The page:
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New Book on the Practice and Policy of Global Internet Filtering

Access Denied provides the definitive analysis of government justifications for denying their own people access to some information and also documents global Internet filtering practices on a country-by-country basis. This is timely and important. --Jonathan Aronson, Annenberg School for Communication, University of Southern California

Access Denied: The Practice and Policy of Global Internet Filtering
Edited by by Ronald J. Deibert, John G. Palfrey, Rafal Rohozinski & Jonathan Zittrain.

List Price: $20.00
Paperback: 320 pages
Publisher: The MIT Press (February 29, 2008)
ISBN-10: 0262541963
ISBN-13: 978-0262541961

Product Description: Many countries around the world block or filter Internet content, denying access to information--often about politics, but also relating to sexuality, culture, or religion--that they deem too sensitive for ordinary citizens. Access Denied documents and analyzes Internet filtering practices in over three dozen countries, offering the first rigorously conducted study of this accelerating trend.

Internet filtering takes place in at least forty states worldwide including many countries in Asia and the Middle East and North Africa. Related Internet content control mechanisms are also in place in Canada, the United States and a cluster of countries in Europe. Drawing on a just-completed survey of global Internet filtering undertaken by the OpenNet Initiative (a collaboration of the Berkman Center for Internet and Society at Harvard Law School, the Citizen Lab at the University of Toronto, the Oxford Internet Institute at Oxford University, and the University of Cambridge) and relying on work by regional experts and an extensive network of researchers, Access Denied examines the political, legal, social, and cultural contexts of Internet filtering in these states from a variety of perspectives. Chapters discuss the mechanisms and politics of Internet filtering, the strengths and limitations of the technology that powers it, the relevance of international law, ethical considerations for corporations that supply states with the tools for blocking and filtering, and the implications of Internet filtering for activist communities that increasingly rely on Internet technologies for communicating their missions.

Reports on Internet content regulation in forty different countries follow, with each country profile outlining the types of content blocked by category and documenting key findings.

Contributors: Ross Anderson, Malcolm Birdling, Ronald Deibert, Robert Faris, Vesselina Haralampieva, Steven Murdoch, Helmi Noman, John Palfrey, Rafal Rohozinski, Mary Rundle, Nart Villeneuve, Stephanie Wang, and Jonathan Zittrain

April 11, 2008 in Internet, General | Permalink | Comments (0) | TrackBack

Pay-Per-View Webcasts of Funeral Services

And now for something a bit offbeat...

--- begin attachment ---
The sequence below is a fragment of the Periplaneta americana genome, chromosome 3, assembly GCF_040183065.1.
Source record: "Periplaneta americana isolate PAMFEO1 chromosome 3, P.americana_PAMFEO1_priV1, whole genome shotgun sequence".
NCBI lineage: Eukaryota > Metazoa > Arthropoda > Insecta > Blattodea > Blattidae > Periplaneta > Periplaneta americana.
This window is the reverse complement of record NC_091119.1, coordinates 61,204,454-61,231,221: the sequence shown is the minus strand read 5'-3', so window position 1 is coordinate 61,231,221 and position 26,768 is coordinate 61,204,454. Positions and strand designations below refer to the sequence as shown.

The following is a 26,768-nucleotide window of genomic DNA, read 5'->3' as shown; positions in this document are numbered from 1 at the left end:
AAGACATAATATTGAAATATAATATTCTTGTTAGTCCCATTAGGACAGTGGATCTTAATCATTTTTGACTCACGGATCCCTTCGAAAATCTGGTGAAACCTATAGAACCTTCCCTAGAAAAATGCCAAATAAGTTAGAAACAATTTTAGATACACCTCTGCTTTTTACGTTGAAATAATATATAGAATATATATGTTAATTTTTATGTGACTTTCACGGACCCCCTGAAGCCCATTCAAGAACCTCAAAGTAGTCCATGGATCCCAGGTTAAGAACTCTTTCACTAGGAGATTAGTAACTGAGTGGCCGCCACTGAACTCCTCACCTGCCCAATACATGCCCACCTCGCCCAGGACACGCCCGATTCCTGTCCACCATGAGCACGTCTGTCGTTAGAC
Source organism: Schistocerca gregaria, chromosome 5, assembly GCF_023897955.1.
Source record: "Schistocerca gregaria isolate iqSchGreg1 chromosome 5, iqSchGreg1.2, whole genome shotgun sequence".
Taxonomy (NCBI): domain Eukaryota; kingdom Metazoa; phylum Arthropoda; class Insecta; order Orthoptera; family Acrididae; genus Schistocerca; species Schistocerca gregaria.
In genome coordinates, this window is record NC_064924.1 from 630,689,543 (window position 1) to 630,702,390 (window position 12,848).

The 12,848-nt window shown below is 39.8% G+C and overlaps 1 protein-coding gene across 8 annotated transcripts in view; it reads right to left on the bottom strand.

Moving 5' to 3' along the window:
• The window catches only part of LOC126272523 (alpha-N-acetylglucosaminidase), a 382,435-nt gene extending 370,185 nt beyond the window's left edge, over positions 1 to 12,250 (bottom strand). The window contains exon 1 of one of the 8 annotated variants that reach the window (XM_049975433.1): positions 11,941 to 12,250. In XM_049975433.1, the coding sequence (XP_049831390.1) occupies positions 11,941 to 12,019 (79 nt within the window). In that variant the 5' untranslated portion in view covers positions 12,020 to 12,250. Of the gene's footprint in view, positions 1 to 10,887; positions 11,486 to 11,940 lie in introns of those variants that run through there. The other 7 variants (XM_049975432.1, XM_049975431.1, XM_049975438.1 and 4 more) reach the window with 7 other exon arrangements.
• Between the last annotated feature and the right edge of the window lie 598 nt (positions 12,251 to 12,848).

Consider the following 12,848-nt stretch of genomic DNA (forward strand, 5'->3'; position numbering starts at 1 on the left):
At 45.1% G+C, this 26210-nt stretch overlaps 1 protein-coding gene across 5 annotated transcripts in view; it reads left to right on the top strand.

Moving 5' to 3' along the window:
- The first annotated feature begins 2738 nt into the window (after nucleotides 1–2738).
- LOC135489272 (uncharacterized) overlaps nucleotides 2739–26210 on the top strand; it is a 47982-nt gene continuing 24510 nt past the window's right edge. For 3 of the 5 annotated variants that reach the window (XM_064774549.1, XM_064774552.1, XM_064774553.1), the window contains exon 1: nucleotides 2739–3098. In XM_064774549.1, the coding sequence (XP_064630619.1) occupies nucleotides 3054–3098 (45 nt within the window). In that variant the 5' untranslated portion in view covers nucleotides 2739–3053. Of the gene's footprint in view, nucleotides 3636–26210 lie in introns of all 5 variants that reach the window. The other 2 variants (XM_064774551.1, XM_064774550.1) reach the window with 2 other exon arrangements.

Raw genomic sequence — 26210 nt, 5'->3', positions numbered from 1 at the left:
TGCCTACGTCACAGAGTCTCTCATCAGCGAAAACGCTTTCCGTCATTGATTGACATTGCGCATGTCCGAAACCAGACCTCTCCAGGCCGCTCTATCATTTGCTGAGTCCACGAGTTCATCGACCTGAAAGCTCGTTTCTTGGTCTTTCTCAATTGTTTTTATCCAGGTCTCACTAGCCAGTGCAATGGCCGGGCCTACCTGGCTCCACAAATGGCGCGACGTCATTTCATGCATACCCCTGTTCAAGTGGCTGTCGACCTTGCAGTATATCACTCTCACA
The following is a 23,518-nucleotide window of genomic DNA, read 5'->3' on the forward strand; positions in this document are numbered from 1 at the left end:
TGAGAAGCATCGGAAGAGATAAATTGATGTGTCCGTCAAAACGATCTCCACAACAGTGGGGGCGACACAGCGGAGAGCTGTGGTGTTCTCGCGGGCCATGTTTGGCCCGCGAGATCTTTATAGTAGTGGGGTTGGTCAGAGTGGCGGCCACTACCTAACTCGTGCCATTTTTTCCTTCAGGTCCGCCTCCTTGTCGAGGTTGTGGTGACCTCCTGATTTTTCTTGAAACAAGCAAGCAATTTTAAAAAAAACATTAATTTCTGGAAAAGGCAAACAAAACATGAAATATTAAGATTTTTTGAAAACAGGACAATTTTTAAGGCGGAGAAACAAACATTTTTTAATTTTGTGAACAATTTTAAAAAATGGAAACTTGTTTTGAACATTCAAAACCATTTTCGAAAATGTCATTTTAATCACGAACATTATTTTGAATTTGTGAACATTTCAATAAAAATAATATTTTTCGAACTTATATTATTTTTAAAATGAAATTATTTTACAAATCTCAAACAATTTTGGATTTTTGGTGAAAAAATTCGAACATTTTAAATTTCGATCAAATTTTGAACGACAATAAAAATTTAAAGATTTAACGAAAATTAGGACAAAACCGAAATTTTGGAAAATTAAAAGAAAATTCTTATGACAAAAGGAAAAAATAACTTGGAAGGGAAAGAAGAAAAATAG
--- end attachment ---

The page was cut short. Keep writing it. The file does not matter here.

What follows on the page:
Wesley Music is webcasting funeral services in Britain so mourners can pay their last prespects via the Internet. The pay-per-viewer cost is about $150. Story on MSNBC. Hat tip to Wills, Trusts & Estates Prof Blog. [JH]

April 11, 2008 in Announcements | Permalink | Comments (0) | TrackBack

Law Blogging 101: Incorporating Legal Blogs into Your Practice

Check out Greg May's post on California Blog of Appeal which links to his resource list for law bloggers. Hat tip to Mitchell Rubinstein, Adjunct Law Prof Blog. [JH]

April 10, 2008 in Lawyer Blogging | Permalink | Comments (0) | TrackBack

Blogging Till You Drop

Do professional bloggers work in a digital sweatshop? Are bloggers dropping dead, gaining or losing weight, experiencing sleep disorders, exhaustion and other maladies from the nonstop strain of producing content for the blogosphere? According to the New York Time's Matt Richtel, yes! Check out his article, In Web World of 24/7 Stress, Writers Blog Till They Drop. Hat tip to Ellen Podgor (Stetson), White Collar Crime Prof Blog. [JH]

April 9, 2008 in Blog News | Permalink | Comments (0) | TrackBack

The Google Quality Rater's Handbook

The Google Quality Rater's Handbook (version 2.1 dated April 6, 2007)(pdf) was leaked recently. Download while you can! Essentially, the Rater's Handbook tells you what Google deems important when judging the quality and relevance of a webpage.

As Pandia Search Engine News reports "in spite of what many say, Google does not entirely rely on automatic computer-based algorithms in its search engine rankings. They do employ human editors that control the quality of selected sites and they may give a boost to sites these reviewers deem especially useful." See also Spying on Google: What is Spam? What is Relevant? Read This to Find Out and SearchEngineLand's synopsis of the handbook.

Hat tip to Ron Jones. [JH]

April 8, 2008 in Google | Permalink | Comments (0) | TrackBack

Internet Crime Report: The Top Scams of 2007

New report from the Federal Bureau of Investigation:

"According to the 2007 Internet Crime Report, the Internet Crime Complaint Center (IC3) received 206,884 complaints of crimes perpetrated over the Internet during 2007. Of the complaints received, more than 90,000 were referred to law enforcement around the nation, amounting to nearly $240 million in reported losses. This represents a $40 million increase in reported losses from complaints referred to law enforcement in 2006. All complaints received by IC3 are accessible to federal, state, and local law enforcement to support active investigations, trend analysis, and public outreach and awareness efforts." 


April 7, 2008 in Internet Law | Permalink | Comments (0) | TrackBack